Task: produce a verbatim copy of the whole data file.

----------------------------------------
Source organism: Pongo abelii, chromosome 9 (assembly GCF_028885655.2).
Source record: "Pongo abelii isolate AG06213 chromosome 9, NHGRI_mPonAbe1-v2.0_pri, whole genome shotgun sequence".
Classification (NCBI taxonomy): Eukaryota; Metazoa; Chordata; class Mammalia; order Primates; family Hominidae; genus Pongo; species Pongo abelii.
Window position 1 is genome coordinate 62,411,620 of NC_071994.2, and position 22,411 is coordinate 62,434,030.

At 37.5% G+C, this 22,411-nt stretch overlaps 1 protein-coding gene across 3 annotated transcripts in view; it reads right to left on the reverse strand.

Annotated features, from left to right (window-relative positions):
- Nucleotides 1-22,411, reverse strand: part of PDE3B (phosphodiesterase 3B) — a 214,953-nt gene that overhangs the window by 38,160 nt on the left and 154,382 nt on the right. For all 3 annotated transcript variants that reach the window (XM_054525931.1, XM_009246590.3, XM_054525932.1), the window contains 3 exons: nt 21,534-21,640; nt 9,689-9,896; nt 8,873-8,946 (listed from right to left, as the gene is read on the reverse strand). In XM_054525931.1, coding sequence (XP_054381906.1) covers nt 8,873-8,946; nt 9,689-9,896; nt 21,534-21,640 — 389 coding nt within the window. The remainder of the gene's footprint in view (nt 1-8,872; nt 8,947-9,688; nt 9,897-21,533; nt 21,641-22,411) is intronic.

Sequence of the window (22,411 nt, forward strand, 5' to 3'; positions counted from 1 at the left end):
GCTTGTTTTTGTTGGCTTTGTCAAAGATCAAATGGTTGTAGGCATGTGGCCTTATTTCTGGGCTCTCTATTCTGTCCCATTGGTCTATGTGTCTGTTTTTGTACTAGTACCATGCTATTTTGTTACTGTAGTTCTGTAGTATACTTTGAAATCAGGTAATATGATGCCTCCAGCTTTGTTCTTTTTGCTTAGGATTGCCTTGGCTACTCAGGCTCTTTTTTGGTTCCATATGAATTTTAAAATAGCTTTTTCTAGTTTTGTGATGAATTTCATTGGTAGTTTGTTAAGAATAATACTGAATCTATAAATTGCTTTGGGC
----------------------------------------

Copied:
Source organism: Pongo abelii, chromosome 9 (assembly GCF_028885655.2).
Source record: "Pongo abelii isolate AG06213 chromosome 9, NHGRI_mPonAbe1-v2.0_pri, whole genome shotgun sequence".
Classification (NCBI taxonomy): Eukaryota; Metazoa; Chordata; class Mammalia; order Primates; family Hominidae; genus Pongo; species Pongo abelii.
Window position 1 is genome coordinate 62,411,620 of NC_071994.2, and position 22,411 is coordinate 62,434,030.

At 37.5% G+C, this 22,411-nt stretch overlaps 1 protein-coding gene across 3 annotated transcripts in view; it reads right to left on the reverse strand.

Annotated features, from left to right (window-relative positions):
- Nucleotides 1-22,411, reverse strand: part of PDE3B (phosphodiesterase 3B) — a 214,953-nt gene that overhangs the window by 38,160 nt on the left and 154,382 nt on the right. For all 3 annotated transcript variants that reach the window (XM_054525931.1, XM_009246590.3, XM_054525932.1), the window contains 3 exons: nt 21,534-21,640; nt 9,689-9,896; nt 8,873-8,946 (listed from right to left, as the gene is read on the reverse strand). In XM_054525931.1, coding sequence (XP_054381906.1) covers nt 8,873-8,946; nt 9,689-9,896; nt 21,534-21,640 — 389 coding nt within the window. The remainder of the gene's footprint in view (nt 1-8,872; nt 8,947-9,688; nt 9,897-21,533; nt 21,641-22,411) is intronic.

Sequence of the window (22,411 nt, forward strand, 5' to 3'; positions counted from 1 at the left end):
GCTTGTTTTTGTTGGCTTTGTCAAAGATCAAATGGTTGTAGGCATGTGGCCTTATTTCTGGGCTCTCTATTCTGTCCCATTGGTCTATGTGTCTGTTTTTGTACTAGTACCATGCTATTTTGTTACTGTAGTTCTGTAGTATACTTTGAAATCAGGTAATATGATGCCTCCAGCTTTGTTCTTTTTGCTTAGGATTGCCTTGGCTACTCAGGCTCTTTTTTGGTTCCATATGAATTTTAAAATAGCTTTTTCTAGTTTTGTGATGAATTTCATTGGTAGTTTGTTAAGAATAATACTGAATCTATAAATTGCTTTGGGC